The Prescription Act 68 of 1969 (the Prescription Act) provides different periods for different claims, except where an Act of Parliament provides otherwise. The period of prescription of any debt not listed in section 11 (d) of the Prescription Act shall be three years.
In 1998 a seller sold the property to Buyer A for a sum of money. This transaction was reduced to writing by way of an agreement complete with terms.
Despite meeting the purchase price, Buyer A neglected to take occupation of the property or transfer it into their own name. In 2020, the seller entered into another written agreement with Buyer B to purchase the same immovable property for a sum of money. Buyer B indicated his intent by meeting the purchase price and paying the rates and taxes at the Johannesburg Municipality on the property. Buyer B immediately took possession of the property in terms of the written agreement. Buyer B started building on the premises with the full knowledge and consent of the Seller. He had erected one complete room and nine structures.
Buyer B intends to transfer the property into his own name but is abruptly served with an interim order from Buyer A, stopping him from erecting any further structures or transferring the property into his name until the return date
What does the law say?
In Lorentz v Melle 1978 (3) SA 1044 (T) the court took the opportunity to make a distinction between a personal right and a real right in property. It was stated that a personal right, gives its holder the capacity to claim something from another person, while a person legally entitled to control or make use of the immovable property is said to have a real right to that property. The distinction between these two rights finds importance when we accept the legal principle set by the courts, providing that ‘in the event of a sale of immovable property a real right is only obtained upon registration.’ The purchaser only acquires a personal right. The rules of common law provide that a real right is a right enforceable against the whole world; that is, against the owner of the property and all other persons who have claims to property by virtue of a contract with the owner.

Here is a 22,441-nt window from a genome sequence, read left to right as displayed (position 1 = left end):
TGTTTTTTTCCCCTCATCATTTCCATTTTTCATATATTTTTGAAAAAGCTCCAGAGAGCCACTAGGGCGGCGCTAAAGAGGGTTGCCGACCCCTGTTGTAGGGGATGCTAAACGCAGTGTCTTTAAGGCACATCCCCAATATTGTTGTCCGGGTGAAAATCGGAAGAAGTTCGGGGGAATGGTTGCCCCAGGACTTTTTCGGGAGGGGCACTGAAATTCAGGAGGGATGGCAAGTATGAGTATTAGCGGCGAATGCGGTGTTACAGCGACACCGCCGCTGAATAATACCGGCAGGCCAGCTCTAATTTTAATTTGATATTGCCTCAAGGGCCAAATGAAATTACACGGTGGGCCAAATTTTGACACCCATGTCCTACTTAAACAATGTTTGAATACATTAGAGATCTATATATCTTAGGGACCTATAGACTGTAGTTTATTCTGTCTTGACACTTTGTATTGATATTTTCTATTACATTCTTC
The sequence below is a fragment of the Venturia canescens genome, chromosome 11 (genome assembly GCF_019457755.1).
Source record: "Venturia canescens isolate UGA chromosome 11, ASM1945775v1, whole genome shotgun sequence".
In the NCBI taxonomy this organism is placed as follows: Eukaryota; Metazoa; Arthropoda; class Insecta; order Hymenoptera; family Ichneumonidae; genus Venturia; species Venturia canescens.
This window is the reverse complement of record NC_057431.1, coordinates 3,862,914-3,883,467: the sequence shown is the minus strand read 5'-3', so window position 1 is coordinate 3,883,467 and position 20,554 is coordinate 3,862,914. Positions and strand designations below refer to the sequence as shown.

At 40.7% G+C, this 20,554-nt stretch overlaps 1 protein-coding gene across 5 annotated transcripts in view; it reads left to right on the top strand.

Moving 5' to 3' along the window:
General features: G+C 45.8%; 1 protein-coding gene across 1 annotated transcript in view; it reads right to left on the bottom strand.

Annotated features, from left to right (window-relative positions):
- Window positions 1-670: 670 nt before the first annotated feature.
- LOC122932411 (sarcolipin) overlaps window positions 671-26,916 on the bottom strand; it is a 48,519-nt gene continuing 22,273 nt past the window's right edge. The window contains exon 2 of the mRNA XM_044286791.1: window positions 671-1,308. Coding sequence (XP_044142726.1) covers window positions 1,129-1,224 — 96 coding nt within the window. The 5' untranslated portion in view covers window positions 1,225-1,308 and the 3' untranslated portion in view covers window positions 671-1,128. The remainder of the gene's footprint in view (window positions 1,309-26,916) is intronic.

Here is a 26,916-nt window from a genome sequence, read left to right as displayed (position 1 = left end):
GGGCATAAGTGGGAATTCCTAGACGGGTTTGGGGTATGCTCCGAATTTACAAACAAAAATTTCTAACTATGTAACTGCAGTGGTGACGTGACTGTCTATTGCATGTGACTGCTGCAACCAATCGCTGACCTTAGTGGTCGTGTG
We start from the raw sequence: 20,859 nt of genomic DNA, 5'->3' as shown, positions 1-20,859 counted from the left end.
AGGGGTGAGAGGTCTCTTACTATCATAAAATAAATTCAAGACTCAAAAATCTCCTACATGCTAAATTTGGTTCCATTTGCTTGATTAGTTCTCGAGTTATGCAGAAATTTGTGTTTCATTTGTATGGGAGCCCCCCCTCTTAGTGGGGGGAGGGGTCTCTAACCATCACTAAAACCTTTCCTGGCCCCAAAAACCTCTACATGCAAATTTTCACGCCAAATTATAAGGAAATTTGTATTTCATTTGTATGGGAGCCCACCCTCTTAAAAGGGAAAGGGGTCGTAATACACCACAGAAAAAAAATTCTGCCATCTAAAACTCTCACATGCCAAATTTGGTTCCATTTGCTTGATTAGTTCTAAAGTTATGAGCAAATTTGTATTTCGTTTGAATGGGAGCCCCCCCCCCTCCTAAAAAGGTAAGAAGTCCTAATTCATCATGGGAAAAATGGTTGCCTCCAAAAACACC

Therefore, prior to occupation or transfer, the holder of the personal right (which Buyer A purports to be) has no direct control over the house itself. Thus, it is often argued that buyer A has no interest in the land but may have a claim against the seller.
In the case of, the Road Accident Fund v Mdeyibe 2011 (2) SA 26 (CC) the court decided that the right to transfer property is a debt described in section 11 (d) of the Prescription Act 68 of 1969 to which prescription applies.
Does Buyer A have a right to claim?
Buyer A’s claim or interest is nothing more than a claim for the enforcement of the purchaser’s right to ownership or occupation. As such, it is a personal right.
To enforce this right buyer A should have instituted legal proceedings against the seller to claim the transfer of the land or to take possession. Buyer A, on these sets of facts, will face prescription difficulties.
It has been years since the purchase of the premises by Buyer A, and certainly, if we are to apply case law Buyer A’s right to have the property transferred into his own name in the event of the dispute has been prescribed.
When you purchase immovable property, be mindful that absent registration only holds a personal right susceptible to prescription after three years. Where a person buys property but fails to take possession or transfer ownership. It does not follow that where a third party takes possession of the said property, the initial buyer is deprived of possession or ownership. The initial buyer, in actual fact, has no more than a personal right